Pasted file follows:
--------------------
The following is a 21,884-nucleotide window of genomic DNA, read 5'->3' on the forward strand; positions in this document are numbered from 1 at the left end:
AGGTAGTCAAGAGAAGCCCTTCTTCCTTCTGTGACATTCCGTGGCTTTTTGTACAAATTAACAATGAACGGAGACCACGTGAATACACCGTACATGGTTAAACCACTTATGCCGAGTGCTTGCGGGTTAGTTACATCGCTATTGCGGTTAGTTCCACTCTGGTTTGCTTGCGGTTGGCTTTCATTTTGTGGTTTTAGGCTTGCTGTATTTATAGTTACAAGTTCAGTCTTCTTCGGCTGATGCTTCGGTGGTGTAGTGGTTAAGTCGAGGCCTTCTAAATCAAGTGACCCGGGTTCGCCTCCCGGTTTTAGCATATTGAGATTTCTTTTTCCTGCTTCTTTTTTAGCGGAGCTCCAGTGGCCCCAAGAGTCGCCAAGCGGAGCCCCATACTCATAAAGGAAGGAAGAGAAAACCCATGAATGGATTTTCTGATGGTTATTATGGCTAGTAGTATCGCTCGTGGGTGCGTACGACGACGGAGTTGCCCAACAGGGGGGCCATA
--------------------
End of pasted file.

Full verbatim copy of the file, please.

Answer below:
The following is a 21,884-nucleotide window of genomic DNA, read 5'->3' on the forward strand; positions in this document are numbered from 1 at the left end:
AGGTAGTCAAGAGAAGCCCTTCTTCCTTCTGTGACATTCCGTGGCTTTTTGTACAAATTAACAATGAACGGAGACCACGTGAATACACCGTACATGGTTAAACCACTTATGCCGAGTGCTTGCGGGTTAGTTACATCGCTATTGCGGTTAGTTCCACTCTGGTTTGCTTGCGGTTGGCTTTCATTTTGTGGTTTTAGGCTTGCTGTATTTATAGTTACAAGTTCAGTCTTCTTCGGCTGATGCTTCGGTGGTGTAGTGGTTAAGTCGAGGCCTTCTAAATCAAGTGACCCGGGTTCGCCTCCCGGTTTTAGCATATTGAGATTTCTTTTTCCTGCTTCTTTTTTAGCGGAGCTCCAGTGGCCCCAAGAGTCGCCAAGCGGAGCCCCATACTCATAAAGGAAGGAAGAGAAAACCCATGAATGGATTTTCTGATGGTTATTATGGCTAGTAGTATCGCTCGTGGGTGCGTACGACGACGGAGTTGCCCAACAGGGGGGCCATA